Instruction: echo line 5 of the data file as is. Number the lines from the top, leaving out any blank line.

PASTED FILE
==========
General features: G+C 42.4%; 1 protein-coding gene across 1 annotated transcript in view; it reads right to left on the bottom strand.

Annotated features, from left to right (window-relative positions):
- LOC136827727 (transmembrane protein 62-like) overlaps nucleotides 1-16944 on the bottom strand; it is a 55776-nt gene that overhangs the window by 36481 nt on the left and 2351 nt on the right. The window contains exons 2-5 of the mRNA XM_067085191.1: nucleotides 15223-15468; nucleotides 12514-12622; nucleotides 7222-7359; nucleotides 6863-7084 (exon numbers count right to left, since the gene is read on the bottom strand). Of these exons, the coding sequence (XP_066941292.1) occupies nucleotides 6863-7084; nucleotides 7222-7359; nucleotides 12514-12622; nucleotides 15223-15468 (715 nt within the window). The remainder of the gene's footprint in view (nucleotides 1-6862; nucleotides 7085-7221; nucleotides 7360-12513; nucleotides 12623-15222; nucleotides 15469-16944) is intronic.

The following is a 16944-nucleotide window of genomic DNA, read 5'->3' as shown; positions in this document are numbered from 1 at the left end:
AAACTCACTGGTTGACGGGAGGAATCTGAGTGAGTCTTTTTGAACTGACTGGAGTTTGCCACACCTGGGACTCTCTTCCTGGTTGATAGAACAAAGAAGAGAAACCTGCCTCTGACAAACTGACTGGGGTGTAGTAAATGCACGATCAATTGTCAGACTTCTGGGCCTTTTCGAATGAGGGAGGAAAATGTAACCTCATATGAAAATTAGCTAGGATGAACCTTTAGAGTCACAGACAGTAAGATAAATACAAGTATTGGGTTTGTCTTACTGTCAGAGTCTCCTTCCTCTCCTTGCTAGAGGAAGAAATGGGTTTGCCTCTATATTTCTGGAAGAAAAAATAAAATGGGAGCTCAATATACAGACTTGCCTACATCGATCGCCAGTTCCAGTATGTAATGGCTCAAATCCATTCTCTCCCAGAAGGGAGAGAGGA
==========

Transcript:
AAACTCACTGGTTGACGGGAGGAATCTGAGTGAGTCTTTTTGAACTGACTGGAGTTTGCCACACCTGGGACTCTCTTCCTGGTTGATAGAACAAAGAAGAGAAACCTGCCTCTGACAAACTGACTGGGGTGTAGTAAATGCACGATCAATTGTCAGACTTCTGGGCCTTTTCGAATGAGGGAGGAAAATGTAACCTCATATGAAAATTAGCTAGGATGAACCTTTAGAGTCACAGACAGTAAGATAAATACAAGTATTGGGTTTGTCTTACTGTCAGAGTCTCCTTCCTCTCCTTGCTAGAGGAAGAAATGGGTTTGCCTCTATATTTCTGGAAGAAAAAATAAAATGGGAGCTCAATATACAGACTTGCCTACATCGATCGCCAGTTCCAGTATGTAATGGCTCAAATCCATTCTCTCCCAGAAGGGAGAGAGGA